Dasatinib (BMS-354825) is a dual Src family kinase (SFK) and Abl kinase inhibitor that inhibits autophosphorylation of Src family nonreceptor protein tyrosine kinases, including Src, Lyn, Yes, and Lck (Lombardo et al., 2004), and Abl (Shah et al., 2004). The Src family protein tyrosine kinases are involved in several cancer types, including colorectal (Cartwright et al., 1989; Cartwright et al., 1990; Talamonti et al., 1993) and pancreatic (Ito et al., 2003; Summy and Gallick, 2003; Trevino et al., 2006). In prostate cancer, increased activity of Src has been observed in prostate cancer cells present in bone metastases (G. Gallick ans SH Lin, unpublished observations), and dasatinib effectively inhibits the proliferation and invasion of the bone metastasis–derived prostate cancer cell line PC-3 (Nam et al., 2005; Park et al., 2008), suggesting that Src family tyrosine kinases participate in the metastatic progression of prostate cancer in bone. It is interesting that Park et al. (2008) demonstrated that treating PC-3 cells with dasatinib led to the inhibition of proliferation and invasion as the result of decreased kinase activities of Lyn and Src activity, respectively. Thus, Src family members play different roles in prostate cancer progression.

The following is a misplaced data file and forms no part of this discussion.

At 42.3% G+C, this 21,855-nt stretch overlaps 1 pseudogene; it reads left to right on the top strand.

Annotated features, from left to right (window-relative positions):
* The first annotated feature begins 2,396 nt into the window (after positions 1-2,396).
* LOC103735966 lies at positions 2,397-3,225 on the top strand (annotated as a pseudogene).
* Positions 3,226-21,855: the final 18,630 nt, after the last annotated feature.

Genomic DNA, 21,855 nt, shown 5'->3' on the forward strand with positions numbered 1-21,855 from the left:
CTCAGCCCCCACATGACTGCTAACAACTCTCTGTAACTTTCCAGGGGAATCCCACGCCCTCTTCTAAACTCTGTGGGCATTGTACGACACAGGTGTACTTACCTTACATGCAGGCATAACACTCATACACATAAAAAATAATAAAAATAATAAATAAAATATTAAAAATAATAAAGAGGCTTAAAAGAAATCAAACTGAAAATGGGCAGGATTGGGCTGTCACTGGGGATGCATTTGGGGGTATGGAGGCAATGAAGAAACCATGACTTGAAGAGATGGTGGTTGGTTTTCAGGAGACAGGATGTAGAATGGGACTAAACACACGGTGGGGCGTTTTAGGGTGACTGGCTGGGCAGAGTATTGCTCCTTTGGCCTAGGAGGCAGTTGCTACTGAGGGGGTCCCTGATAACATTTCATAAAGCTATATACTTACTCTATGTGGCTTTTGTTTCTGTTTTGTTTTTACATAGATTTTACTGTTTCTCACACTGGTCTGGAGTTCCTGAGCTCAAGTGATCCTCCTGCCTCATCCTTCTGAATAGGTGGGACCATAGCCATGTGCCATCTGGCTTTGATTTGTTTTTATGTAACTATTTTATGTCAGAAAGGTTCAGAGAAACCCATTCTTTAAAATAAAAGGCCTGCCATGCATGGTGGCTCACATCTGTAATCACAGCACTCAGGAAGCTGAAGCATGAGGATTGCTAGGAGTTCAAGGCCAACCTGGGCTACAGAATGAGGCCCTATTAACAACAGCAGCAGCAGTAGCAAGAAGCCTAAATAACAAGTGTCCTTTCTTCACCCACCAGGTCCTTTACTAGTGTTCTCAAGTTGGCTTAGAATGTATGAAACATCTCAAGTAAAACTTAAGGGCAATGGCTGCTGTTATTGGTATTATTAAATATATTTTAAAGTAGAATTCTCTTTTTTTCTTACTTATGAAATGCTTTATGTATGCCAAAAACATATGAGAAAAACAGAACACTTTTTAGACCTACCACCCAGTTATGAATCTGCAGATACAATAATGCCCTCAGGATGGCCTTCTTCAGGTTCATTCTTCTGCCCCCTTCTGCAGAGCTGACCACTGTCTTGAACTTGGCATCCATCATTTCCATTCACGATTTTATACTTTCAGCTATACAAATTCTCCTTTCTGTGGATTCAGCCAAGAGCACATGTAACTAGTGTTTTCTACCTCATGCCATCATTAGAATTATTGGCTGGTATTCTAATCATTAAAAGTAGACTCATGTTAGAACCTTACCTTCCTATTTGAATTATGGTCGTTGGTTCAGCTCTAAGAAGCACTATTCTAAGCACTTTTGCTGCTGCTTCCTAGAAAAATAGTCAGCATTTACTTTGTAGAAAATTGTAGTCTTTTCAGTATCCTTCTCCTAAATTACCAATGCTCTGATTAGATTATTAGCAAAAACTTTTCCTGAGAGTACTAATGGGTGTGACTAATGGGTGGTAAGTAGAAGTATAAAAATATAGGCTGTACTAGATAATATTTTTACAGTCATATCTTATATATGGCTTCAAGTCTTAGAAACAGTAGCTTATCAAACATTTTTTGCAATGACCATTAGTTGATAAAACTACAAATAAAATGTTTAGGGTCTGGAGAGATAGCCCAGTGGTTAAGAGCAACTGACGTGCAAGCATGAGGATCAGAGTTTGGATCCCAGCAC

Src activity is also critical to osteoclast function. Studies by Soriano et al. (Soriano et al., 1991) showed that mice with targeted disruption of the c-Src gene displayed a phenotype similar to that associated with osteopetrosis. The mechanism underlying osteopetrosis arising from a Src deficiency was determined to be mainly inhibition of osteoclast maturation (Boyce et al., 1992; Lowe et al., 1993). As expected, dasatinib inhibits osteoclast function (Brownlow et al., 2009). Whether Src has an effect on osteoblasts in c-Src–knockout mice was not known until Marzia et al. (2000) reported that reduction or deletion of Src expression enhances osteoblast differentiation. However, it is unclear whether other SFKs are expressed in osteoblasts, whether they participate in bone formation, and whether SFK/Abl inhibitors in clinical trial affect these functions.
Owing to its effectiveness in halting prostate cancer cell proliferation and invasion, dasatinib is being tested as an inhibitor of progression of prostate cancer bone metastasis in clinical trials (Araujo and Logothetis, 2009; Kopetz et al., 2007). Because osteoblasts are critical to the progression of prostate cancer in bone, it is important to examine the specific or overlapping roles of Src family members in osteoblast function. Dasatinib inhibits both SFKs and Abl, so its effects on osteoblasts may depend on the expression and activation of SFKs and Abl in those cells. Interestingly, Li et al. (Li et al., 2000) demonstrated that mice deficient in Abl are osteoporotic due to delayed maturation of osteoblasts, in contrast to the osteopetrotic phenotype resulting from a Src deficiency.